BERLIN - The police union filed a grievance Wednesday night claiming the Police Commission violated the police contract and the due process rights of a lieutenant by going into executive session during a disciplinary hearing Sept. 20.
In addition, the union and New Britain resident Richard Judd, a former New Britain police commissioner and former president of Central Connecticut State University, this week also filed separate complaints with the state Freedom of Information Commission regarding the same Berlin Police Commission meeting.
The disciplinary hearing, which was held as part of the regular commission meeting Sept. 20, focused on the proposed three-day suspension of Lt. James Gosselin, who was accused of being untruthful about whether he had approved two hours of overtime for an officer who needed a medical exam.
During the hearing, the union attorney, E. Gregory Cerritelli, representing Gosselin, was not allowed to speak or cross examine witnesses, union officials said. As was his right according to the police contract and state Freedom of Information law, Gosselin asked to have the hearing held in public rather than in executive session. But commission Chairman Robert Peters announced a motion to go into executive session and then seconded his own motion when no other commission member spoke up.
The commission went into executive session to discuss the suspension meted out by Police Chief James Fitzgerald after an internal affairs investigation was conducted. The commission then invited the public back into the meeting to vote to approve the suspension.
“As far as I’m concerned we didn’t violate anything,” Peters said Thursday. “Let the Labor Department decide.”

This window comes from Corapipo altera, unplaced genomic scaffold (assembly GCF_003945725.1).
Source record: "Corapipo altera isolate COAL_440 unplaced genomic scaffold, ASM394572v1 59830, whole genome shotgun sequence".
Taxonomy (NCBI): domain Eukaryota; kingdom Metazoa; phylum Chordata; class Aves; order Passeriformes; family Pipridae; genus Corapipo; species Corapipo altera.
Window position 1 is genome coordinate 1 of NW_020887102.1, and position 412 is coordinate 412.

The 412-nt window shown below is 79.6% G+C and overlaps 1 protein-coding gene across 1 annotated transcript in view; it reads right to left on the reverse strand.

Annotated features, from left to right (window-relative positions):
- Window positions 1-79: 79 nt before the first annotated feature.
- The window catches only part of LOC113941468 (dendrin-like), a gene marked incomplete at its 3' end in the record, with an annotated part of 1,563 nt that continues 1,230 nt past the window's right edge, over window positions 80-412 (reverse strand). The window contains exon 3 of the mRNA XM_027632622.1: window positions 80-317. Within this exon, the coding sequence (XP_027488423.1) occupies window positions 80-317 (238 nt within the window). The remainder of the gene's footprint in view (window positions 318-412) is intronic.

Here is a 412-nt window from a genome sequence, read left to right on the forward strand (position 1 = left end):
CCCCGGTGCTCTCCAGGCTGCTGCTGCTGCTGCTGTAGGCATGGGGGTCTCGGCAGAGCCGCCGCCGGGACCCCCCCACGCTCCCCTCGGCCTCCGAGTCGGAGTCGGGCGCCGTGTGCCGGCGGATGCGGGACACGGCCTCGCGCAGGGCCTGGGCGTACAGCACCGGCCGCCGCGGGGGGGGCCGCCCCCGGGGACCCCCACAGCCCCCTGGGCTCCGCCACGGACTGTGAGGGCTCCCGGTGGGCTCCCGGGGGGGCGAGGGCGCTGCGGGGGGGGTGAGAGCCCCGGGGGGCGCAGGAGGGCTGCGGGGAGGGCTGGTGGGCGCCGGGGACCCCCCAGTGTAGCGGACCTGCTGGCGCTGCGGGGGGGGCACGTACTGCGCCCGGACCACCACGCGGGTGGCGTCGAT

But union officials said the commission violated Gosselin’s rights. “It’s the union’s position that by not allowing Lt. Gosselin’s attorney to speak or cross examine any witnesses and by going into executive session at a public hearing, they violated his due process as specified by the union contract and Connecticut labor law,” said officer John Flynn, president of the Fraternal Order of Police Lodge 056, Berlin’s police union. “They need to be held accountable for their actions.”
The union is asking for Gosselin to be reimbursed for the three-day suspension and have any record of the discipline removed from his file. The grievance also asks the Police Commission to “cease and desist” from violating Section 8 of the union contract, which allows officers to request to have their disciplinary hearings held in public.
Flynn filed the grievance with Deputy Chief John Klett Wednesday night since Chief Paul Fitzgerald is out of town. If Fitzgerald declines to address the grievance it will be forwarded to the interim town manager, Jack Healy, for review, Flynn said. If Healy declines to address the grievance it will be forwarded to the American Arbitration Association.
Gosselin was disciplined by the commission in November with a five-day suspension for allowing a former Berlin officer to take a free off-site certification class. But the discipline was revoked and he was reimbursed for the suspension after state arbitrators became involved in the case. Flynn estimated that it cost the town about $8,000 to deal with the November discipline that was reduced to a written letter of reprimand.
The union’s and Judd’s FOI complaint alleges Peters violated state FOI laws when he went into executive session since Gosselin wanted the hearing to be public. The union is asking the Freedom of Information Commission to institute “monetary sanctions” against the police commission for violating the law.
Lisa Backus can be reached at 860-801-5066 or Lbackus@centralctcommunications.com.